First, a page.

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Evidence-Based Complementary and Alternative Medicine
Volume 2012 (2012), Article ID 487380, 13 pages
Research Article

Gallic Acid Enriched Fraction of Phyllanthus emblica Potentiates Indomethacin-Induced Gastric Ulcer Healing via e-NOS-Dependent Pathway

1Department of Biochemistry, University College of Medicine, I.P.G.M.E&R, 244B A.J.C. Bose Road, West Bengal, Kolkata 700020, India
2Central Research Laboratory, Department of Biochemistry, KPC Medical College and Hospital, 1F Raja S.C. Mullick Road, Jadavpur, West Bengal, Kolkata 700032, India
3Department of Pharmaceutical Chemistry, Central Drugs Laboratory, 3 Kyd Street, Kolkata-700016, India
4Bio-Organic Division, Bhabha Atomic Research Centre, Mumbai 400085, India

Received 31 March 2012; Revised 8 July 2012; Accepted 10 July 2012

Academic Editor: José Luis Ríos

Copyright © 2012 Ananya Chatterjee et al. This is an open access article distributed under the Creative Commons Attribution License, which permits unrestricted use, distribution, and reproduction in any medium, provided the original work is properly cited.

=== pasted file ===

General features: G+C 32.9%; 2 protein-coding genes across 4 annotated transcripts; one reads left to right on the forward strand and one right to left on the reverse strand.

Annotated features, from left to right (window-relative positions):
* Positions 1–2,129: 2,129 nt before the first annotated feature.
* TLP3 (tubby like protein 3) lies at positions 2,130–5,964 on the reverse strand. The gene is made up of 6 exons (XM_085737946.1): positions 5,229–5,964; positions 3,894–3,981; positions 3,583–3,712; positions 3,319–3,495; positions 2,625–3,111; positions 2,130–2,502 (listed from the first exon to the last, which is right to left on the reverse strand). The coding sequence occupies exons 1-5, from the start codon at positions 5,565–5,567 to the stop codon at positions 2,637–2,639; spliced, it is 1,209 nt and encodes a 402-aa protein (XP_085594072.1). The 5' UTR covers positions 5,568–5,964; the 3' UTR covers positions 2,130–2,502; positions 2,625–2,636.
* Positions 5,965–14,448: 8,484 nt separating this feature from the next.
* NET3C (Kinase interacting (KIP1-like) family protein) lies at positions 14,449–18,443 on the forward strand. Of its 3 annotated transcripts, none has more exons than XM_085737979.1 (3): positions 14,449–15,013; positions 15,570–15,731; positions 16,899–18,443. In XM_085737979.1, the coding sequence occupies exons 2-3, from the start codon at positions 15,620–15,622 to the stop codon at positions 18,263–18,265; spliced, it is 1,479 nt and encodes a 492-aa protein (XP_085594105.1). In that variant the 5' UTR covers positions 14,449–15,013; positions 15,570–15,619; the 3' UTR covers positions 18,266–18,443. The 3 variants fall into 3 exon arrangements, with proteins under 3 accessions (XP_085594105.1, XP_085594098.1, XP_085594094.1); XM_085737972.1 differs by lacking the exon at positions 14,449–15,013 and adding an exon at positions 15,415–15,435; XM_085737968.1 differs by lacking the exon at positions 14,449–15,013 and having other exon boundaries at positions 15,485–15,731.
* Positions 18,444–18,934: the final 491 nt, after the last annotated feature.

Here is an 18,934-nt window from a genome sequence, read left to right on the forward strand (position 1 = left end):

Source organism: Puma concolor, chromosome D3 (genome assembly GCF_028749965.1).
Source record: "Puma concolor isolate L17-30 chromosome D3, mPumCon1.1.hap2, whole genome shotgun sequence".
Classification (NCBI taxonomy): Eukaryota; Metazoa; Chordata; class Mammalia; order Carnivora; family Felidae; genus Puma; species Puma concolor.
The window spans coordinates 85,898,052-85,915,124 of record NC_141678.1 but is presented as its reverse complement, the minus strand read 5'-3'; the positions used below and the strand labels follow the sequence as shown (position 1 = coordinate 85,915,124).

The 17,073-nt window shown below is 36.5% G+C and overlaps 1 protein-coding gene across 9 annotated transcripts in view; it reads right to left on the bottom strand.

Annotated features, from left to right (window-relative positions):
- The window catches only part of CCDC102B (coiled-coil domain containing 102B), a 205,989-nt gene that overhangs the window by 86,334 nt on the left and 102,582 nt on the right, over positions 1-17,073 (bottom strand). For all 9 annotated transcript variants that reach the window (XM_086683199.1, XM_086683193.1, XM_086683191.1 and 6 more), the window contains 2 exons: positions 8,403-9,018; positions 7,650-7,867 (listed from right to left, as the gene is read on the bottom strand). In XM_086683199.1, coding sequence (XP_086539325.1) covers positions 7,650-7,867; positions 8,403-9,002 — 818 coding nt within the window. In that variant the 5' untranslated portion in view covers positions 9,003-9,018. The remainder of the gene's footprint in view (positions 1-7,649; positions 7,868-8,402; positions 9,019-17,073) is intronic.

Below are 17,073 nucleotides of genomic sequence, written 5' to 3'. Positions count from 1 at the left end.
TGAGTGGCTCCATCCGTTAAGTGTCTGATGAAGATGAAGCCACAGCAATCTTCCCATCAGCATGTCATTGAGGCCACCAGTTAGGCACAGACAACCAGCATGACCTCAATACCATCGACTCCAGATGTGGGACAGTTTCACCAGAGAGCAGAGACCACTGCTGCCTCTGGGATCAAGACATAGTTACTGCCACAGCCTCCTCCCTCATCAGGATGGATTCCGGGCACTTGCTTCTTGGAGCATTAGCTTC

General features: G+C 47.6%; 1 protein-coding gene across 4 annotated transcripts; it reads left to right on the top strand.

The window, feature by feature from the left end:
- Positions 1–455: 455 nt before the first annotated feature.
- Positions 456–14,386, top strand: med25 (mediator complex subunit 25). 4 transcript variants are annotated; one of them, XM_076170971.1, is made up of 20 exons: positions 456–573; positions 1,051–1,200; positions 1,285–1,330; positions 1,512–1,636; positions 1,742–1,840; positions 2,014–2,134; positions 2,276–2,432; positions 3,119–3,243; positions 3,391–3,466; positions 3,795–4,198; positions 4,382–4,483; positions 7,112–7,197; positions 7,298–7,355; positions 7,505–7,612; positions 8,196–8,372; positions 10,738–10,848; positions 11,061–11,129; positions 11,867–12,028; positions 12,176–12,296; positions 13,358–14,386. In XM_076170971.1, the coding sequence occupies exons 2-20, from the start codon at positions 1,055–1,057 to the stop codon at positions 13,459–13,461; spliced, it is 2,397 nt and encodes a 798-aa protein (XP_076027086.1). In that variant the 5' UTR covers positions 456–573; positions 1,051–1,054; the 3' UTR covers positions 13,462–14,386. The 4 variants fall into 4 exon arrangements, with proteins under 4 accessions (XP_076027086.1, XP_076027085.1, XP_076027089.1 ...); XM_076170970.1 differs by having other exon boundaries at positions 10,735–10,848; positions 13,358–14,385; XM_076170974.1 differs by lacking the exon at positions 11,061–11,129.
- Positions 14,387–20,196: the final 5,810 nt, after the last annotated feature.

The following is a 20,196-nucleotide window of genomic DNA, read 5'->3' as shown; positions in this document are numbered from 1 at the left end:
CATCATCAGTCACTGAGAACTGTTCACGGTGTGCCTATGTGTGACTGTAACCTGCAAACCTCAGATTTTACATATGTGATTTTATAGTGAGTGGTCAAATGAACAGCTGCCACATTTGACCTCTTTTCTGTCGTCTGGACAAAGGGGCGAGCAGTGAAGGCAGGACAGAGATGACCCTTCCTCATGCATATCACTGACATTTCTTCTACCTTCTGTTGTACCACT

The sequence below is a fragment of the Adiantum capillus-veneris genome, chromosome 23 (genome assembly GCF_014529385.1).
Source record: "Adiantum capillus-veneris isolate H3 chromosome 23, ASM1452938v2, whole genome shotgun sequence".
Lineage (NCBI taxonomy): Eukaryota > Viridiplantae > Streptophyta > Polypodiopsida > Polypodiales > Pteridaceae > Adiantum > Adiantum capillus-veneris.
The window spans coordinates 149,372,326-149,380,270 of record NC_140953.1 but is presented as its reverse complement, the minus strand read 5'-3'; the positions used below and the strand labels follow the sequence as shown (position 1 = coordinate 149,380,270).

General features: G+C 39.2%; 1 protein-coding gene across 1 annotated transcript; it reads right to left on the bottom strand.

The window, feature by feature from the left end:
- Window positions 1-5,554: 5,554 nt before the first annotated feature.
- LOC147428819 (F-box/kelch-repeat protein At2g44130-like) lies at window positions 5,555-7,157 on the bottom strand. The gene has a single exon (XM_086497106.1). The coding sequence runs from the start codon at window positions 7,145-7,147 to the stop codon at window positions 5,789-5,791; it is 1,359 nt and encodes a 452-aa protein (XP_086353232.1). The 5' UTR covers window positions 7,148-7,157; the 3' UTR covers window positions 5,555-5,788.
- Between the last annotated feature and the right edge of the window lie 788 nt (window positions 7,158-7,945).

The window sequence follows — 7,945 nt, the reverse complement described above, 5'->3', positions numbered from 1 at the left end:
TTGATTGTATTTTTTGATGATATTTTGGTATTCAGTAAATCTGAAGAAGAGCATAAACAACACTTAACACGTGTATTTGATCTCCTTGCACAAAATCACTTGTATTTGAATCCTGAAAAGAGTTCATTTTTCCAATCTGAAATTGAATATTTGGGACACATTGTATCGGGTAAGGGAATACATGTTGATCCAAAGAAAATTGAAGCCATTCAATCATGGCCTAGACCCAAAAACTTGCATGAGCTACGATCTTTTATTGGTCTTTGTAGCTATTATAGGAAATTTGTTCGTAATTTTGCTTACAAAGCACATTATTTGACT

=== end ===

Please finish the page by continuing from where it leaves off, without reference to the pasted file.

The healing activity of gallic acid enriched ethanolic extract (GAE) of Phyllanthus emblica fruits (amla) against the indomethacin-induced gastric ulceration in mice was investigated. The activity was correlated with the ability of GAE to alter the cyclooxygenase- (COX-) dependent healing pathways. Histology of the stomach tissues revealed maximum ulceration on the 3rd day after indomethacin (18 mg/kg, single dose) administration that was associated with significant increase in inflammatory factors, namely, mucosal myeloperoxidase (MPO) activity and inducible nitric oxide synthase (i-NOS) expression. Proangiogenic parameters such as the levels of prostaglandin (PG) E2, vascular endothelial growth factor (VEGF), hepatocyte growth factor (HGF), von Willebrand Factor VIII, and endothelial NOS (e-NOS) were downregulated by indomethacin. Treatment with GAE (5 mg/kg/day) and omeprazole (3 mg/kg/day) for 3 days led to effective healing of the acute ulceration, while GAE could reverse the indomethacin-induced proinflammatory changes of the designated biochemical parameters. The ulcer healing activity of GAE was, however, compromised by coadministration of the nonspecific NOS inhibitor, N-nitro-L-arginine methyl ester (L-NAME), but not the i-NOS-specific inhibitor, L-N6-(1-iminoethyl) lysine hydrochloride (L-NIL). Taken together, these results suggested that the GAE treatment accelerates ulcer healing by inducing PGE2 synthesis and augmenting e-NOS/i-NOS ratio.